Until a couple weeks ago, I had never read any of the Harry Potter books. While I’ve missed out on some noteworthy books, Harry Potter seems to be one of those books that book readers feverishly insist you read—like right now, not To Kill a Mockingbird, Uncle Tom’s Cabin, or even, sure, The Bible. These books and others like them, despite being groundbreaking and distinguishable, paragons of literature, are highly recommended, but for some reason, Harry Potter is different; it has had an effect that no one could have anticipated.
I didn’t when I first heard about it in 2005 (analyze my living-under-a-rock another time.) It was about the time Harry Potter and the Half-Blood Prince was released. Around this time, I remember the lunch room being as silent as a graveyard for a couple of days and then voices booming days later. It was the book everyone was reading and gabbing about it. I couldn’t wrap my head around it, which, of course, is due in part by my obstinate teen-self unwilling to try or do anything remotely popular or affable. So I missed the allegorical train to Hogwarts and tried very, very, hard to avoid the fandom, which, of course, wouldn’t happen, not with eight movies being released, Pottermore, and subsets of geekdom leading the way.
Harry Potter became universally known—its story and characters were treated as common knowledge, with the phrase ‘*spoiler*’ not popularly coined yet. Other then some arcane knowledge only hard-core fans would know, I picked up a fair amount, which was the problem. The more I knew about the story, the more deterred I was to read all seven books. It would be The Hunger Games conundrum all over again: reading the book after watching the film. The movie was so fateful to the original source that it made my reading it trite and slightly redundant. And after watching all eight Harry Potter movies, I wasn’t eager to invest my time in reading seven books—books, I might add, that seemed to grow longer as Harry gets older. So I put off reading it with no actual intention of reading it (shameless but true.) This didn’t stop people from trying to get me to read it, however. As I mentioned earlier, the Harry Potter readership is an uncanny thing, especially when it comes to converting convincing others into reading the series, from browbeating to peer pressure tactics. There’s also my favorite: ‘because it’s Harry Potter.’ This is not to say every fan is like this—but it was the overwhelming response I got from the ones I encountered.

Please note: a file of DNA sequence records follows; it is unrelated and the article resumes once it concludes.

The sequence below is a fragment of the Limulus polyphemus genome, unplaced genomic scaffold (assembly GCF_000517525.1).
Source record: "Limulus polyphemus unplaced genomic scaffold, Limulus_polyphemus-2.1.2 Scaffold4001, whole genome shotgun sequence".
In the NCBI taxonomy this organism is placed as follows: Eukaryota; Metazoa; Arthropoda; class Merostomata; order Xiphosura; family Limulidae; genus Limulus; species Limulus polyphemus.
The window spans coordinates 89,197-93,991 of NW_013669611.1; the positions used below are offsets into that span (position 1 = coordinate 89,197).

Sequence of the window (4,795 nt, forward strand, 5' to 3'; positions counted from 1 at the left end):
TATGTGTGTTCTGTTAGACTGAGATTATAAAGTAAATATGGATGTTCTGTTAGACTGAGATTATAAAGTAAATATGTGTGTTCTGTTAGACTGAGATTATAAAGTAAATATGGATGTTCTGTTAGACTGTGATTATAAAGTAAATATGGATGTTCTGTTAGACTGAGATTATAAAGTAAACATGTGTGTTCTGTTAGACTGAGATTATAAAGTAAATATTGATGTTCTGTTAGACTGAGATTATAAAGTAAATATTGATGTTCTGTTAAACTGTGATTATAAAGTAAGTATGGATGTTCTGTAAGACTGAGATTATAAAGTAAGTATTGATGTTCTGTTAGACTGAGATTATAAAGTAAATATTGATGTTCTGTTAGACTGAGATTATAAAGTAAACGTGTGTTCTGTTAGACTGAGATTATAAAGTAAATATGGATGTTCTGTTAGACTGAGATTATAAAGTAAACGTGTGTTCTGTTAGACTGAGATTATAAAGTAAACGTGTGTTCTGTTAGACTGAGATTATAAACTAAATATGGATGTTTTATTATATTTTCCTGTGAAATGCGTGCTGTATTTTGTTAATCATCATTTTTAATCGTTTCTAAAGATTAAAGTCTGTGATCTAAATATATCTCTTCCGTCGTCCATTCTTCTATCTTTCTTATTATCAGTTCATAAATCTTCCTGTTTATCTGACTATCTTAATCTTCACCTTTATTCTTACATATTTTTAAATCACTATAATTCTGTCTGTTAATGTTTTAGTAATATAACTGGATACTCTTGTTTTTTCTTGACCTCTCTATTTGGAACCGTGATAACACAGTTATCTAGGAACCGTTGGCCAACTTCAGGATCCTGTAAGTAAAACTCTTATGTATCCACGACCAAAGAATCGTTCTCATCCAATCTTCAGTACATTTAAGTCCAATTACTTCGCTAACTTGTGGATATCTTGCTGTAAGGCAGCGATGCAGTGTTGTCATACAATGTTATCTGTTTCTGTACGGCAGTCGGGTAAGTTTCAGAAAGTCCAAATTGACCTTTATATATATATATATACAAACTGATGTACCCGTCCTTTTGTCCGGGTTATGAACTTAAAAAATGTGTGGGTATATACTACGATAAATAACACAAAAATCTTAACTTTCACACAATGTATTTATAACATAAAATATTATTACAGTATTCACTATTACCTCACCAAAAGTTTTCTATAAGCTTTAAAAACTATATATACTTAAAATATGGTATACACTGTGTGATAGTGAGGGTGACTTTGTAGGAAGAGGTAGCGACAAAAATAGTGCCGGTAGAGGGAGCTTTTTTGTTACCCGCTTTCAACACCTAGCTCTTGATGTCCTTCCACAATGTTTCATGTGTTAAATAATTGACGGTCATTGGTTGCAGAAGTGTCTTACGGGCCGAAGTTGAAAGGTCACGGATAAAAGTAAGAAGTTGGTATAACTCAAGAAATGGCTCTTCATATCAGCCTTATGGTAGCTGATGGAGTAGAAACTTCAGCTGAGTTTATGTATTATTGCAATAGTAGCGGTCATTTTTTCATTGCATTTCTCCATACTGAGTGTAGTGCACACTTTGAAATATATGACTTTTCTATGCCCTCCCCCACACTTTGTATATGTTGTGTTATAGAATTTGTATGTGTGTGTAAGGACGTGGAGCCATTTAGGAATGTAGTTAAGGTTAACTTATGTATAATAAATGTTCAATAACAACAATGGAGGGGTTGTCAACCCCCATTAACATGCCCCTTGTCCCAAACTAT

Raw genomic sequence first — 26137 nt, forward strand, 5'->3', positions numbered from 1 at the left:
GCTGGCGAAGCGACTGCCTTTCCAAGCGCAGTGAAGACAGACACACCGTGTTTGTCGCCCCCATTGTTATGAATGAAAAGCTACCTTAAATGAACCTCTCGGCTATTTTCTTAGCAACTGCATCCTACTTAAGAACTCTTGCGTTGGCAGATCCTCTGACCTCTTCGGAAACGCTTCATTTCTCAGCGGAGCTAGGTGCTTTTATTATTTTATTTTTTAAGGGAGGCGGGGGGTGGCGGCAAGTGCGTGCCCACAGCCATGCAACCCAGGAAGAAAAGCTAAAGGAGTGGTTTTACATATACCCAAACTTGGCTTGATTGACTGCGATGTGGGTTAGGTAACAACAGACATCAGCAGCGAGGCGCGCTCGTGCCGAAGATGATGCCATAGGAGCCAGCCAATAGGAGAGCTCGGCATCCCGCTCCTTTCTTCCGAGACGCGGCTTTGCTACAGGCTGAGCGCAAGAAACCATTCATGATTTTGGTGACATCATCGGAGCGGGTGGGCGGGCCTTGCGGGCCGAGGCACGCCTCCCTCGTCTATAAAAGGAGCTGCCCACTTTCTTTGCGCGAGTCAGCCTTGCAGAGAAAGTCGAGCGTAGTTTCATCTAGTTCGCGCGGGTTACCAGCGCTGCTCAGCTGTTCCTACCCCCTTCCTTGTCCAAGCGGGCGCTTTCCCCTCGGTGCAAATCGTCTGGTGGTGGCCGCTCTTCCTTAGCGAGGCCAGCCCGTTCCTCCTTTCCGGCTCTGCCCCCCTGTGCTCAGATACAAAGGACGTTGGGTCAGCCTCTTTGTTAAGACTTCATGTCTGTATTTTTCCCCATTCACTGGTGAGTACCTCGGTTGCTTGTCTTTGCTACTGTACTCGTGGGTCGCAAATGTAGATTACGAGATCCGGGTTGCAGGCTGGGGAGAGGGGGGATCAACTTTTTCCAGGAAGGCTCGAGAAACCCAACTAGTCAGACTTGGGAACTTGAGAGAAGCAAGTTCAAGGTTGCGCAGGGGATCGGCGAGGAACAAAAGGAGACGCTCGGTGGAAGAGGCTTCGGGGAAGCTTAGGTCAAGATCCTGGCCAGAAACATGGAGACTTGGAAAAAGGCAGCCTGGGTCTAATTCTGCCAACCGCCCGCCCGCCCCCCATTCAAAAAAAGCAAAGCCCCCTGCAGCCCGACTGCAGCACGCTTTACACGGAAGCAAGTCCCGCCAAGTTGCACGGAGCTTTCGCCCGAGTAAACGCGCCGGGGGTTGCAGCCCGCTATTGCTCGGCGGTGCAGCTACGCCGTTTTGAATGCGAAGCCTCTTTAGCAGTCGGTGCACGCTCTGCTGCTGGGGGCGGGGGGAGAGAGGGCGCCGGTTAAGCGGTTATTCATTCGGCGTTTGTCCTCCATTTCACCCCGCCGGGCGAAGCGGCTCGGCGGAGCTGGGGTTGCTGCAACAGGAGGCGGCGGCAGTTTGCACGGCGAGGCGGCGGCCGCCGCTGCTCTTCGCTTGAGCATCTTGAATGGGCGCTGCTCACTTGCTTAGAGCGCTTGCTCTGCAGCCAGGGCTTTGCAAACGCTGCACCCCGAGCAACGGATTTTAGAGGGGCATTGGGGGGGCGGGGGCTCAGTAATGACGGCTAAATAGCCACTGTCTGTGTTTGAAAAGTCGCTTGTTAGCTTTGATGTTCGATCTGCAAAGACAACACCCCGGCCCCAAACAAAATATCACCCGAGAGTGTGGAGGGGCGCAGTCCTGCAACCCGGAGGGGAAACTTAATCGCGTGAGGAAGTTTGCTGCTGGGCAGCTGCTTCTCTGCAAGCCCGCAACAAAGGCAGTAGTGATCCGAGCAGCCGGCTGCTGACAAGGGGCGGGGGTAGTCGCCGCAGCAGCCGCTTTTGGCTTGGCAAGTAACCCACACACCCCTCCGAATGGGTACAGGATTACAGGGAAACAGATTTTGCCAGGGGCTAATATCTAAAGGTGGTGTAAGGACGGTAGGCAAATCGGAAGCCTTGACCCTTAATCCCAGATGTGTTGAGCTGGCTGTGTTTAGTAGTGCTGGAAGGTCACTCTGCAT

Then I had mentioned to a coworker who’s an avid book reader himself that I hadn’t read it. He shrugged and said he’d lend me his copy, which he brought in the next day. I reluctantly accepted with already a glut of books on my to-read list. I didn’t think I had time to read it.
Subsequently, the book I was reading that day I had left at home, and my study materials were also coincidentally at home too. Spending my lunch hour perusing Facebook didn’t appeal to me very much (it rarely ever does,) so I started reading Harry Potter and the Sorcerer Stone.
And I really got into it.
The excessively hyped Harry Potter has been lauded as brilliant, genial, and whimsical, words I thought were phlegmatically used to describe it. While I don’t think it’s the book of the century, it’s actually pretty interesting.
In spending little less than a week reading the first book, it’s a modicum of nostalgia for adults and kids and a source of comfort, the main reason so many kids and adults turn to it when they’re beside themselves. While the book contains several side stories besides Harry’s—a nuance from the Harry centric-film plots I’ve noticed—it’s a celebration of every character, making most of them more substantial and sympathetic than mere caricatures. It’s not perfect though. Its antagonists and villains are transparent and lack the same multifaceted characteristics as their counterparts, but I try and keep in mind that it is a Children book. I expect the bullies and naysayers to be provincial. As the books mature and segue into Young Adult, however, this should change.
Although I’ve read the first book out of the series, it has so far been delightful, and I’ll continue to chronicle my impressions and thoughts instead of reviewing it. To me, it just doesn’t serve any purpose, as Harry Potter is already substantiated with a surfeit of its own reviews and criticism. I’m interested in analyzing why Harry Potter remains culturally relevant, and what makes it mostly known for defining a generation, aka, my generation.